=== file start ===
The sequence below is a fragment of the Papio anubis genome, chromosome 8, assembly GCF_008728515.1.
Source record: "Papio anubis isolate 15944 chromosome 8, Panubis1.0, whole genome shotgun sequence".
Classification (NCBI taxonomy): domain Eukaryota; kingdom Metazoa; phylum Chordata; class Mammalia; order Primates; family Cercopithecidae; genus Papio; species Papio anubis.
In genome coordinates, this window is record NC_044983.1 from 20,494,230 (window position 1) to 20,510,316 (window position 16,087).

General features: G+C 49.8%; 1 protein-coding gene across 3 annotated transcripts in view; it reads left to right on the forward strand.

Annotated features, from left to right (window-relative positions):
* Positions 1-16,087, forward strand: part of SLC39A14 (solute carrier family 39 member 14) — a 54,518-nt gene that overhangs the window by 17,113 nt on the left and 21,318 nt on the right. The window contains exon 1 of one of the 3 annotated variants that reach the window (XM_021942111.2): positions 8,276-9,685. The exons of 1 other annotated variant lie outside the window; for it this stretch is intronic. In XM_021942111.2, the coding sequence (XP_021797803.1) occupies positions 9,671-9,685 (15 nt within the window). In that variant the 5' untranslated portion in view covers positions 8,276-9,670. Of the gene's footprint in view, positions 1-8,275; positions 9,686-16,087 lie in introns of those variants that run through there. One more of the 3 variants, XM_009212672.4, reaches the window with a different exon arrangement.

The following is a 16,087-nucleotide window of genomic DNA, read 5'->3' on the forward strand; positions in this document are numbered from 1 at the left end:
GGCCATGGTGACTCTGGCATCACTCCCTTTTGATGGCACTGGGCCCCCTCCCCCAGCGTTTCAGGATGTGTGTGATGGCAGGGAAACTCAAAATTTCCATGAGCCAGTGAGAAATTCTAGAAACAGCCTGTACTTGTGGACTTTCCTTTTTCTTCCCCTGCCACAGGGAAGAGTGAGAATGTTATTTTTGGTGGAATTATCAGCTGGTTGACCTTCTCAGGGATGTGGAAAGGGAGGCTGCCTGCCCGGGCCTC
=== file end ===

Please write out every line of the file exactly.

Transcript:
The sequence below is a fragment of the Papio anubis genome, chromosome 8, assembly GCF_008728515.1.
Source record: "Papio anubis isolate 15944 chromosome 8, Panubis1.0, whole genome shotgun sequence".
Classification (NCBI taxonomy): domain Eukaryota; kingdom Metazoa; phylum Chordata; class Mammalia; order Primates; family Cercopithecidae; genus Papio; species Papio anubis.
In genome coordinates, this window is record NC_044983.1 from 20,494,230 (window position 1) to 20,510,316 (window position 16,087).

General features: G+C 49.8%; 1 protein-coding gene across 3 annotated transcripts in view; it reads left to right on the forward strand.

Annotated features, from left to right (window-relative positions):
* Positions 1-16,087, forward strand: part of SLC39A14 (solute carrier family 39 member 14) — a 54,518-nt gene that overhangs the window by 17,113 nt on the left and 21,318 nt on the right. The window contains exon 1 of one of the 3 annotated variants that reach the window (XM_021942111.2): positions 8,276-9,685. The exons of 1 other annotated variant lie outside the window; for it this stretch is intronic. In XM_021942111.2, the coding sequence (XP_021797803.1) occupies positions 9,671-9,685 (15 nt within the window). In that variant the 5' untranslated portion in view covers positions 8,276-9,670. Of the gene's footprint in view, positions 1-8,275; positions 9,686-16,087 lie in introns of those variants that run through there. One more of the 3 variants, XM_009212672.4, reaches the window with a different exon arrangement.

The following is a 16,087-nucleotide window of genomic DNA, read 5'->3' on the forward strand; positions in this document are numbered from 1 at the left end:
GGCCATGGTGACTCTGGCATCACTCCCTTTTGATGGCACTGGGCCCCCTCCCCCAGCGTTTCAGGATGTGTGTGATGGCAGGGAAACTCAAAATTTCCATGAGCCAGTGAGAAATTCTAGAAACAGCCTGTACTTGTGGACTTTCCTTTTTCTTCCCCTGCCACAGGGAAGAGTGAGAATGTTATTTTTGGTGGAATTATCAGCTGGTTGACCTTCTCAGGGATGTGGAAAGGGAGGCTGCCTGCCCGGGCCTC